EV maintenance, service, and repairs guide

EV maintenance, service, and repairs guide
Electric vehicles (EVs) are generally cheaper to maintain than their petrol or diesel equivalents. A study by Go Ultra Low1 found service and maintenance costs can be up to 23 percent lower for electric cars over a typical three-year, 60,000-mile ownership period.

The reason is simple. The electric motor, batteries and EV transmission have fewer moving parts than the engine and gearbox of an internal combustion car. This means there is less to go wrong. However, as this guide will explain, an EV still needs regular servicing. 

Here's a quick video overview:

What needs servicing on an electric car?

Electric motor(s) and batteries

These need very little maintenance. All you should need to do is to follow the car manufacturer’s recommended service schedule.

Oil and coolant

Oil is used in the transmission of an EV and coolant chills the batteries. Both of these require topping up or changing far less frequently than in a combustion-engined car.


As EVs use regenerative braking, wear to brake pads and discs is dramatically reduced. However, they will still need replacing periodically.


Due to the weight of the batteries, electric cars are often heavier than combustion-engined vehicles. Their instant accelerative torque can also increase tyre wear. 

The minimum legal limit for tyre tread depth in the UK is 1.6 millimetres, measured across the central three quarters of the tread around the tyre’s complete circumference. It’s sensible to replace tyres when the tread depth reaches 3.0 millimetres. Below this depth, stopping distances can increase dramatically.


As with tyres, the increased weight of electric cars can wear out springs and dampers. But don’t worry, these will be checked as part of any major service.

Other consumable items such as air conditioning pumps, cabin filters and wiper blades will need replacing over the car’s lifecycle.

How often do electric cars need servicing?

Most electric vehicles need servicing much less frequently than either petrol or diesel cars. For example, Renault recommends intervals of 18,000 miles for the Zoe2, compared to 9,000 miles for its petrol cars.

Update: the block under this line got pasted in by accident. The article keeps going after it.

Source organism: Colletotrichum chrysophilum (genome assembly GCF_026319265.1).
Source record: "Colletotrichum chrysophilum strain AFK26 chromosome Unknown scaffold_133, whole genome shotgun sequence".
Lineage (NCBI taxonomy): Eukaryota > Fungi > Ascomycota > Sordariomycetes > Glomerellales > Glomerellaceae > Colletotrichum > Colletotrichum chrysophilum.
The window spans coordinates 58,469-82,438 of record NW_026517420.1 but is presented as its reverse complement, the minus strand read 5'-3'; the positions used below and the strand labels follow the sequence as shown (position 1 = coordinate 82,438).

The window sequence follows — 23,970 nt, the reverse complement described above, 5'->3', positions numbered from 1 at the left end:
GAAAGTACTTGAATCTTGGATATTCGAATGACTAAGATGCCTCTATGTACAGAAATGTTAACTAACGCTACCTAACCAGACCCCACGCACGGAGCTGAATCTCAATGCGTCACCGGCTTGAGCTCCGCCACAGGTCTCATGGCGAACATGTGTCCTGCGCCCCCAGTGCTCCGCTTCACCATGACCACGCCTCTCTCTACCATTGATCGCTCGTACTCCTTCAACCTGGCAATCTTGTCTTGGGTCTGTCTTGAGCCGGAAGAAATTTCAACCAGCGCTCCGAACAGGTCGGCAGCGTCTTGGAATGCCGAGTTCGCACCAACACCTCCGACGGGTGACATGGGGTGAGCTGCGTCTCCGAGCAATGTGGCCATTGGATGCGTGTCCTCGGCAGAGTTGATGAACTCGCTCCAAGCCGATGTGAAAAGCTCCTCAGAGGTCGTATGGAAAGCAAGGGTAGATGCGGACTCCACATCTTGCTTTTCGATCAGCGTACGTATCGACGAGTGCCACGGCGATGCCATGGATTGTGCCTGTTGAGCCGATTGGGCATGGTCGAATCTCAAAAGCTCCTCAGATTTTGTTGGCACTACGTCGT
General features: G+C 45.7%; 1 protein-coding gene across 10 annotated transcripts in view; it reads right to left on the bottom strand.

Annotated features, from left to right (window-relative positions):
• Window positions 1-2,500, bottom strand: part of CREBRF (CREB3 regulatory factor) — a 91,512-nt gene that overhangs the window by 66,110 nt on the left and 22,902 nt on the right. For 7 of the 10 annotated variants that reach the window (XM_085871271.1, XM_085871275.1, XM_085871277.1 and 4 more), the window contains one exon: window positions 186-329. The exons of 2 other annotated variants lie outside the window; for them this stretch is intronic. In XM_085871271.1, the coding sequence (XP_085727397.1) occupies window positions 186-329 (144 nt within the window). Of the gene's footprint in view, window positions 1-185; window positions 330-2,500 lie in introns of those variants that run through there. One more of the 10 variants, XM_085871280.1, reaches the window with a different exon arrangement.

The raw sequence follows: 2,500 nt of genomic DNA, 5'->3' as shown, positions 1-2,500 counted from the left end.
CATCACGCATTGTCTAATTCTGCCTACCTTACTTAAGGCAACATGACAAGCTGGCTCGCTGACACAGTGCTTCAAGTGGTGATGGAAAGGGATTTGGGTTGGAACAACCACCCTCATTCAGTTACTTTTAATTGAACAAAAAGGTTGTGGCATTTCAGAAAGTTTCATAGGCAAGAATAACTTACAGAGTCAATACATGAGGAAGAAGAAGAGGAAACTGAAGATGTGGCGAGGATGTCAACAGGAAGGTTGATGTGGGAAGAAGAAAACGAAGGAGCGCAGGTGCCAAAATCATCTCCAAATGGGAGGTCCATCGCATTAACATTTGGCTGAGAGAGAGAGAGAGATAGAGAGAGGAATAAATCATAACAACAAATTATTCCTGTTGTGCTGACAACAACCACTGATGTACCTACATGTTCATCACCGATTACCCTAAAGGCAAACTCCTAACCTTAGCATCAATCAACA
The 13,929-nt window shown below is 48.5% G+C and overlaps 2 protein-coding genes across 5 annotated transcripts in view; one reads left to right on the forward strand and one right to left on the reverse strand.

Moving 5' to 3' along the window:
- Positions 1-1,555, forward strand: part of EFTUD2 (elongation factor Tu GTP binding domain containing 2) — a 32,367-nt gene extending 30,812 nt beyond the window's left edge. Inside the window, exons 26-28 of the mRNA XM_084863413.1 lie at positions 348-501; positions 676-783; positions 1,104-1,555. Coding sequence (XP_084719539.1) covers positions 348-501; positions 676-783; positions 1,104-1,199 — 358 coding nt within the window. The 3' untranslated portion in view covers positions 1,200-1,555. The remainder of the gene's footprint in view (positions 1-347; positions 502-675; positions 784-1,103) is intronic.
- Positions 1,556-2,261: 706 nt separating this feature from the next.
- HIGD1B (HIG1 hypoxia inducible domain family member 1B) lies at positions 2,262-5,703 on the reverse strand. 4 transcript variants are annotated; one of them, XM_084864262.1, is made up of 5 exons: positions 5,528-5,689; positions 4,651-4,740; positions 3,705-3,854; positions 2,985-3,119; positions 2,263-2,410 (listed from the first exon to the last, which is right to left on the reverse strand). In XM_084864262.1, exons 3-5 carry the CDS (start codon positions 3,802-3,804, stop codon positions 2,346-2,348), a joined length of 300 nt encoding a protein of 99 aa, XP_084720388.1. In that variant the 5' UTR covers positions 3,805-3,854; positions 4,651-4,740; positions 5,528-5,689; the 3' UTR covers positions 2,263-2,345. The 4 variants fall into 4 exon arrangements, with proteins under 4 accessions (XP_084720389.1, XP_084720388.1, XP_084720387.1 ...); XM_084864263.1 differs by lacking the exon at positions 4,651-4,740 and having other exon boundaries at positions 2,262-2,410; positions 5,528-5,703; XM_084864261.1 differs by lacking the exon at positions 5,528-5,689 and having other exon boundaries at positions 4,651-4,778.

Volkswagen electric cars – such as the ID.3 and ID.4 – have a fixed service schedule like combustion-engined vehicles, with the first inspection due after two years. Following that, it is recommended that a service is carried out annually or every 18,000 miles, whichever comes up first.

Hyundai has similar electric vehicle service plan intervals for its petrol and hybrid cars, at 10,000-mile intervals in the first year, 20,000 miles in the second year and so on, whichever milestone is reached sooner. The BMW i3 has two-year or 18,000-mile service intervals.

Servicing an electric car is made simpler by the fact that almost all car manufacturers offer a service plan for electric vehicles. Like a mobile phone contract, these can be paid monthly or with an upfront cost, and entitle you to a fixed range of benefits.

Renault’s Zoe electric car service plan costs £299 for three years and 30,000 miles, compared to £499 for a petrol or diesel car over the same period. 

For Audi’s range of E-tron models, service plans start with an upfront cost of £299.25. This includes one service, one brake fluid change and one pollen filter change. A service plan for a 2.0-litre combustion model starts at £449.25.  

For the first year of ownership, Vauxhall offers a core electric car service priced from £90, rising to £239 with the addition of a cabin filter check. However, you shouldn’t need to pay anything if you buy a brand-new Vauxhall EV, as they currently come with three years of free servicing.